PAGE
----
It’s not known if Moses Znaimer ever collaborated with Marshall McLuhan, but it seems clear that after the death of the Canadian media philosopher in 1980, Znaimer took his mantle, and in his “Ten Commandments of Television” he stated: “Print created illiteracy, TV is democratic.”
But 12 years after that proclamation, in 2003, when he left Citytv, the station he founded in 1971, he reconciled with print and based his new media group on a magazine, Zoomer.
For 55 years Znaimer has been, in the words of The Canadian Encyclopedia, “The bad boy of Canadian television,” and now he’s the recipient of the International TV Distribution Hall of Fame honor in the MIP-TV (April) Issue of VideoAge, the 31st of the series.
Znaimer –– whose exact date of birth is unclear, but who believes he was born sometime in 1941 during a train trip to Kulob, in Tajikistan –– has been described as a media entrepreneur, a media executive, a media innovator, a TV host, a producer, an actor, a TV historian, a TV museum curator, a TV philosopher, and a prophet, who has been influencing and polarizing Canadian society since 1965.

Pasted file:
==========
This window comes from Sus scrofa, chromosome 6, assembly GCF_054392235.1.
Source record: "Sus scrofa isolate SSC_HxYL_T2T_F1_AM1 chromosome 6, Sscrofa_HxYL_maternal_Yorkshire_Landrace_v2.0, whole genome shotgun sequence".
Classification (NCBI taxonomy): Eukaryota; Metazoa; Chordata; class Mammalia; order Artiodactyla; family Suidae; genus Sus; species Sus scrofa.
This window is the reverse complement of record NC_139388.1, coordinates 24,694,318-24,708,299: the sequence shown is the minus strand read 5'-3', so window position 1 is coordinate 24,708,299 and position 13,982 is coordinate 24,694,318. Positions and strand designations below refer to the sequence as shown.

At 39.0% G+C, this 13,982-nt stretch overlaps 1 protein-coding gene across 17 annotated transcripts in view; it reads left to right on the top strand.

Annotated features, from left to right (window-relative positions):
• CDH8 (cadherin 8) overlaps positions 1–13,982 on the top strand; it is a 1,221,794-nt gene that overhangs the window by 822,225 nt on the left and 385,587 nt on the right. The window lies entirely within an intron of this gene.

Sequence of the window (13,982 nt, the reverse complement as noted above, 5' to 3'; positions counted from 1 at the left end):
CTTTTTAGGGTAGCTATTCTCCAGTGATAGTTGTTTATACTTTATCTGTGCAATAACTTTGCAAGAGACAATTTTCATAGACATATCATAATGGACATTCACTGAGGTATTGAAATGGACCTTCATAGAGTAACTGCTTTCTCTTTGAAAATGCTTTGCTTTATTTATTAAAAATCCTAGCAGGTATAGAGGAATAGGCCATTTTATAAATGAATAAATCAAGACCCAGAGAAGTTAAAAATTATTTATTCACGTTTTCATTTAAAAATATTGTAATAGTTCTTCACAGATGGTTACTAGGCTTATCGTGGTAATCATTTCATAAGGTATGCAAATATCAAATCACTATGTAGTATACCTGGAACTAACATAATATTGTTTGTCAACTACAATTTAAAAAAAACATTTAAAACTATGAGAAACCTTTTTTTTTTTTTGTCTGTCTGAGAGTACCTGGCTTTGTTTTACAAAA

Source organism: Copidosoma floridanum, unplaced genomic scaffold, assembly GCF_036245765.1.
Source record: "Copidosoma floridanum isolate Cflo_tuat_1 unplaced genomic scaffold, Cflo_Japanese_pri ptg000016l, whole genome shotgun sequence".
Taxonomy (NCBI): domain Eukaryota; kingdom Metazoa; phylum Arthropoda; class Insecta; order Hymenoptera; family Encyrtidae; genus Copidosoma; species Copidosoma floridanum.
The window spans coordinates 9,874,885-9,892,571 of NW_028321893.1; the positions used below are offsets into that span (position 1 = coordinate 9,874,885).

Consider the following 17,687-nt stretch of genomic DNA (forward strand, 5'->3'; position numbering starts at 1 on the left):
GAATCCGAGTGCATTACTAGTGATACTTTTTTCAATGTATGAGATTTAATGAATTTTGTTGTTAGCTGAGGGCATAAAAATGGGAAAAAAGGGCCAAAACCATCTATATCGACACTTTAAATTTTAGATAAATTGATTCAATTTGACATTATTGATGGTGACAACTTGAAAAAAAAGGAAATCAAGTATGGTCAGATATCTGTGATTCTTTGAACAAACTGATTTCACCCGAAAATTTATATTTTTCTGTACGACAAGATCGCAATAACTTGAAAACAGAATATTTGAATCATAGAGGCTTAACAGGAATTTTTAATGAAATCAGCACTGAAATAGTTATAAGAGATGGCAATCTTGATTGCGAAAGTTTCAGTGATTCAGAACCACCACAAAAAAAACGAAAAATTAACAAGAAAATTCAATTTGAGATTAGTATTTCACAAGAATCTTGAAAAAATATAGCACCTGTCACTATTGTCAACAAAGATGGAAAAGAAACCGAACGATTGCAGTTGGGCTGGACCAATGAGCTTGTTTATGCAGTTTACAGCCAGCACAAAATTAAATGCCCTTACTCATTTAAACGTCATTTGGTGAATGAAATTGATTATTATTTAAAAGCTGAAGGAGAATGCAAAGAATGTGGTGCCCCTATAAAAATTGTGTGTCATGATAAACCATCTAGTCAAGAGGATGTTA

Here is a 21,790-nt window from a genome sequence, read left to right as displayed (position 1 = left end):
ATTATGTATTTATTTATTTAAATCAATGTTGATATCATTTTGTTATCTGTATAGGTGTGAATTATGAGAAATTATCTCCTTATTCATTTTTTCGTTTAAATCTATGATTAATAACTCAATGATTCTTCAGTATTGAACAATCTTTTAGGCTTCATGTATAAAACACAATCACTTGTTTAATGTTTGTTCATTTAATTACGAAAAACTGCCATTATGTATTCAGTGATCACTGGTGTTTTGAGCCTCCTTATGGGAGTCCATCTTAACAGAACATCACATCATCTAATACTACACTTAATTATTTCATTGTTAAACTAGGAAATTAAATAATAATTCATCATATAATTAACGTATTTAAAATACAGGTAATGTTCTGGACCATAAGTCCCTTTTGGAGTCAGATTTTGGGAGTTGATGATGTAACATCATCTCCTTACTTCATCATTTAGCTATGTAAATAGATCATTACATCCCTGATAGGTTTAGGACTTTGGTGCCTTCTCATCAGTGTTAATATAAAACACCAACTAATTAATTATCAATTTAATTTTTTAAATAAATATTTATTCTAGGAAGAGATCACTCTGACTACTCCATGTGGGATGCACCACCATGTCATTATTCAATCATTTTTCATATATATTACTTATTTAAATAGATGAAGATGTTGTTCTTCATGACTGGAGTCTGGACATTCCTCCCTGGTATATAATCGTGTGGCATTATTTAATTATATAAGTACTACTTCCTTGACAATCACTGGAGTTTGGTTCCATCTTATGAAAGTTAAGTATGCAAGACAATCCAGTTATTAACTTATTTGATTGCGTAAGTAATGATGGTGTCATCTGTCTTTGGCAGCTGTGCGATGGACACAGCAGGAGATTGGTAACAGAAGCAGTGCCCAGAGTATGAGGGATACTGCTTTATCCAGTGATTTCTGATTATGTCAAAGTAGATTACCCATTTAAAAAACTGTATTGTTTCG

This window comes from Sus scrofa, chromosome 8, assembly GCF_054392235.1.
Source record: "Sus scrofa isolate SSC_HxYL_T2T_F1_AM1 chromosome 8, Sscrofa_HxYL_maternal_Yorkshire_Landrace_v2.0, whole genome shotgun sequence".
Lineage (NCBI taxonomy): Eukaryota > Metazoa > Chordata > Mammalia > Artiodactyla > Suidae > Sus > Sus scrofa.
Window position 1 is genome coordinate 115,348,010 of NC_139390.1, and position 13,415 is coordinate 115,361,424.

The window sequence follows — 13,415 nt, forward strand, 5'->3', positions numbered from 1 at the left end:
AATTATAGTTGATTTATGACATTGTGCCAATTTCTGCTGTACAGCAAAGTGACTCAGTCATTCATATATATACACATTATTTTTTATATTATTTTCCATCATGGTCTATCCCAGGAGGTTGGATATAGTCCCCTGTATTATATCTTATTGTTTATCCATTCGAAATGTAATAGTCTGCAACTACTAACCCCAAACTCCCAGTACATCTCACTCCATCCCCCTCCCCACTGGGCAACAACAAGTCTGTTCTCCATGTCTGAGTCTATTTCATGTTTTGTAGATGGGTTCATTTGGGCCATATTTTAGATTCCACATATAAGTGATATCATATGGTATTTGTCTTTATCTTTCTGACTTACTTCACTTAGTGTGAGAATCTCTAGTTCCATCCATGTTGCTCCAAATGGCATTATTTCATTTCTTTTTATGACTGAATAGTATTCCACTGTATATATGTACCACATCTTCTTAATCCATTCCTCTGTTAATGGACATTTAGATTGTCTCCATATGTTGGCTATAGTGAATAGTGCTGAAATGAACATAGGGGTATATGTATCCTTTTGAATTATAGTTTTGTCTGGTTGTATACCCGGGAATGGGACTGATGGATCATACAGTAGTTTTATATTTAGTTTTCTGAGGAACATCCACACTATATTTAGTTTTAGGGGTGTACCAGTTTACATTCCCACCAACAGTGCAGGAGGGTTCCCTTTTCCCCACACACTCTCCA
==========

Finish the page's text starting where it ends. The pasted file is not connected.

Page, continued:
His notoriety never left the confinement of Canada (he did, however, try to enter the U.K. TV scene in 1992 with an unsuccessful bid for Channel Five), where he developed a horde of followers, who are often called “Znaimeristas.”
His is a fascinating story full of mystery, intrigue, corporate plots, and visionary undertakings. Znaimer was the first to see music television as a TV channel and specialty channels as a popular development. He foresaw social media with his video Speaker Corner creation, and was the first to use the word “original” to promote his TV channels’ programs.